Barack Obama has commissioned a new panel tasked with developing proposals to curb gun violence, saying the country has a "deep obligation" to prevent events similar to Friday's massacre in Connecticut.
"If there is even one thing we can do to prevent any of these events, we have a deep obligation - all of us - to try," Mr Obama said.
Vice President Joe Biden - a longtime gun control advocate - will head up the panel, from which Mr Obama expects "concrete proposals" no later than January.
"This is not some Washington commission," he said. "This is not something where folks are going to be studying the issue for six months and publishing a report that gets read then pushed aside.
"This is a team that has a very specific task to put together real reforms right now."
Mr Obama said he plans to push through the proposed reforms as soon as the panel completes its work.
"I will use all the powers of this office to help prevent tragedies like this," the president said at the White House on Wednesday, less than a week after 20-year-old Adam Lanza went on a killing spree inside Sandy Hook Elementary in Newtown, Connecticut.
Twenty children and six adults were killed by Lanza, who earlier shot dead his mother Nancy at the home they shared, and then killed himself at the school as police closed in.
Police say Lanza had hundreds of rounds of ammunition at his disposal as he conducted his shooting rampage with an AR-15 semi-automatic rifle.
The new panel will explore possible new gun legislation to rein in the sale of assault rifles and high-capacity magazines, but will also look at mental health policies and violence in popular culture.
The massacre has re-ignited the debate over gun control in the US, with some calling for a clampdown on firearms.
During a Google Hangout debate moderated by Sky News' Greg Milam on Wednesday, participants from across America voiced their disparate views on the future of gun control.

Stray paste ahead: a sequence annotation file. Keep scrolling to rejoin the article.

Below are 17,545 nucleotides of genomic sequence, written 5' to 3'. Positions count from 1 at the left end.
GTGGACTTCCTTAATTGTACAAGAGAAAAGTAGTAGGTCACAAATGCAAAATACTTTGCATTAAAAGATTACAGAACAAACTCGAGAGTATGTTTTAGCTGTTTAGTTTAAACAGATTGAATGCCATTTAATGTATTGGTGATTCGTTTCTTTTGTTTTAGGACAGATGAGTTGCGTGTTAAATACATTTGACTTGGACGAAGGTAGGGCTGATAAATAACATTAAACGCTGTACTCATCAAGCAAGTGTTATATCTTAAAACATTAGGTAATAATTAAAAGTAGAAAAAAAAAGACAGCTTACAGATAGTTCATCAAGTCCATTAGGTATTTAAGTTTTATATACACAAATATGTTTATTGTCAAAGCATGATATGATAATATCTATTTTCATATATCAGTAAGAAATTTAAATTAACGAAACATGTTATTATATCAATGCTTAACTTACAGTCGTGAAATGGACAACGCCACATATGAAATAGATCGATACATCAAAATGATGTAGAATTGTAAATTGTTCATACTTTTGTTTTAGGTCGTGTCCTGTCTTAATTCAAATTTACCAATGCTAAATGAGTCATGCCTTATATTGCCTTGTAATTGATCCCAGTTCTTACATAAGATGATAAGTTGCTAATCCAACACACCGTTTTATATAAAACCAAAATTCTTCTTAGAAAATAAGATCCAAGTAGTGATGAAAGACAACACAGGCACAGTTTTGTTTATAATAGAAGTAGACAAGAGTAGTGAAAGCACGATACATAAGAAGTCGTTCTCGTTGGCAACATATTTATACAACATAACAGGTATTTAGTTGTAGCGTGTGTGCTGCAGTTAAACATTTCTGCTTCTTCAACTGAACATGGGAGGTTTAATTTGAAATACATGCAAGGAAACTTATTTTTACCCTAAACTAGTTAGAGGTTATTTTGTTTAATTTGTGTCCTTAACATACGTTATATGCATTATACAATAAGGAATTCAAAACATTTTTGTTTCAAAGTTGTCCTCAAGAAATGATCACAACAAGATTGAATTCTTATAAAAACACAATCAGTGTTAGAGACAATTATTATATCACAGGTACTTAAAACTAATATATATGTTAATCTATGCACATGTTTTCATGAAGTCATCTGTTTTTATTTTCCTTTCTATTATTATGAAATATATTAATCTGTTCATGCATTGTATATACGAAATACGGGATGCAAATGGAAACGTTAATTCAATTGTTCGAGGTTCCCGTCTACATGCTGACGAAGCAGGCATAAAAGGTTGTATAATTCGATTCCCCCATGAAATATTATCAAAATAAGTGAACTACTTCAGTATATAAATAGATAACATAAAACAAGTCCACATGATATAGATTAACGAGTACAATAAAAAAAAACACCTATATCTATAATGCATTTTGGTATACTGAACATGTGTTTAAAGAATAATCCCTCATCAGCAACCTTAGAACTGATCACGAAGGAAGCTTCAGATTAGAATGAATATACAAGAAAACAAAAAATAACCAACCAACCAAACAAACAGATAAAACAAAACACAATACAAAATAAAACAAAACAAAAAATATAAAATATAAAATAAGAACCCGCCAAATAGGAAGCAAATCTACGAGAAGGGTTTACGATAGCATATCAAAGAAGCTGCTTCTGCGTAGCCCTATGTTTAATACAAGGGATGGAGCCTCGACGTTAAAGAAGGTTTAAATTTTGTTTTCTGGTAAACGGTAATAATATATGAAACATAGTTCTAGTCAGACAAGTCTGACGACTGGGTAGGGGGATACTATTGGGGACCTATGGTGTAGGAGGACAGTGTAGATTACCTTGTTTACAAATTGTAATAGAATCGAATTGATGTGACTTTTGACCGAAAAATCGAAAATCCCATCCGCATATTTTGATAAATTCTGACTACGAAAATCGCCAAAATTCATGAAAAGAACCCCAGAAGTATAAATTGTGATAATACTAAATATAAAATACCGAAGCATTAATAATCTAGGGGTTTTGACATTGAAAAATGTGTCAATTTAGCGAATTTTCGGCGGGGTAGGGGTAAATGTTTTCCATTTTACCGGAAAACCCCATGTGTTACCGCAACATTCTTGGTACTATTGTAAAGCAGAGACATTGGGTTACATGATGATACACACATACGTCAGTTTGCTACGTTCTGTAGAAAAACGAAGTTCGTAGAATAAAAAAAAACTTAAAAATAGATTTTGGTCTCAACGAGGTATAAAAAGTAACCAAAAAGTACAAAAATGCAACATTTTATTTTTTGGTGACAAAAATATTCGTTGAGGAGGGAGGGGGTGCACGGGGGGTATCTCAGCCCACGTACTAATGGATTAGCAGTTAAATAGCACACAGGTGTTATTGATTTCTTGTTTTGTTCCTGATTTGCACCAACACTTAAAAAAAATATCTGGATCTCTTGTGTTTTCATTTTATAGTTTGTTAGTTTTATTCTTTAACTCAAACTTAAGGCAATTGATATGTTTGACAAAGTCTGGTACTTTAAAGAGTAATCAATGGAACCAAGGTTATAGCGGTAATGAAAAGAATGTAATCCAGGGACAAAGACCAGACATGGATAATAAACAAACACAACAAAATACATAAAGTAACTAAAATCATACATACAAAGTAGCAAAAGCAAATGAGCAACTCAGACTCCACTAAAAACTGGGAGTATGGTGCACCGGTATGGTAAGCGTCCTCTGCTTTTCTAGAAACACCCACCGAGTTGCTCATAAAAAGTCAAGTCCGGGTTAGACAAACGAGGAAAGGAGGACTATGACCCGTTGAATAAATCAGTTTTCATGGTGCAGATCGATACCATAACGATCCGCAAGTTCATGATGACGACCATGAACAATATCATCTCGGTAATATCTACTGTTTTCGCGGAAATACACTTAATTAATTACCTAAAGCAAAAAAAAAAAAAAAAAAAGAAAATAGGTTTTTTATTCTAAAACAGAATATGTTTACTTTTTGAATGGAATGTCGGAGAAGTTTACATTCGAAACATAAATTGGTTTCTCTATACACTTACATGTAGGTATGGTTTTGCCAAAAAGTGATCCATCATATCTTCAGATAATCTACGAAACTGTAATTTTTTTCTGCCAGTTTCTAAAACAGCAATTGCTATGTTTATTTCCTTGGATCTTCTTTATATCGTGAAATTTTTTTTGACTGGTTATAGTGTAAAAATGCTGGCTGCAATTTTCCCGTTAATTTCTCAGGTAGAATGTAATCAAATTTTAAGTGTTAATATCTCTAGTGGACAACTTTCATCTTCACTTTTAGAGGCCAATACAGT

Connecticut resident Cheryl Rice said a reinstatement of the ban on assault weapons that expired in 2004 should not be considered a violation of the Second Amendment that gives Americans the right to bear arms.
Dave Powell of West Virginia agreed, saying that hunting rifles and the like should suffice for self protection.
Mr Powell called the American infatuation with handguns and automatic weapons "a national insanity".
But Rosa Linda Roman, a New Mexico mother and gun owner, rejected the idea of being told what kind of gun she could use to protect her family.
"I feel and I've learned, living up here, that it's not just my right to defend my family but it's actually my responsibility", she said.
Mr Obama said this week he is backing a new bill to reintroduce the expired assault weapon ban.
White House spokesman Jay Carney said the president is "actively supportive" of an attempt by California Democratic Senator Dianne Feinstein to write the bill early next year.
Meanwhile, the other Democratic senator from California, Barbara Boxer, introduced new legislation on Wednesday that would allow state's to seek reimbursement from the federal government if they choose to use National Guard troops to watch over schools.
"This legislation will help state and local officials protect our children by utilising all of the law enforcement tools at our disposal," Sen Boxer said in a statement.
Mr Obama has also telephoned pro-gun Senator Joe Manchin, who has shifted his position on firearms laws since Friday's carnage in Connecticut.
Mr Manchin, along with fellow democrat Mark Warner, who have so-called "A" ratings from the National Rifle Association, said the Newtown massacre has convinced them the time for reform has come.
The NRA broke its silence over the Sandy Hook school massacre on Tuesday, saying its members were "shocked, saddened and heartbroken by the news of the horrific and senseless murders".
The group pledged "to help to make sure this never happens again" and has scheduled a news conference for Friday.
On Monday, 75 activists demonstrated outside the NRA's headquarters in Washington DC.
"More than anyone else, the NRA is responsible for the more than 12,000 people murdered by guns every year in this country," said Josh Nelson, the campaign manager for the progressive Credo Action group that organised the protest.
"We call on the NRA's lobbyists to stand down and allow Congress to pass common-sense gun laws."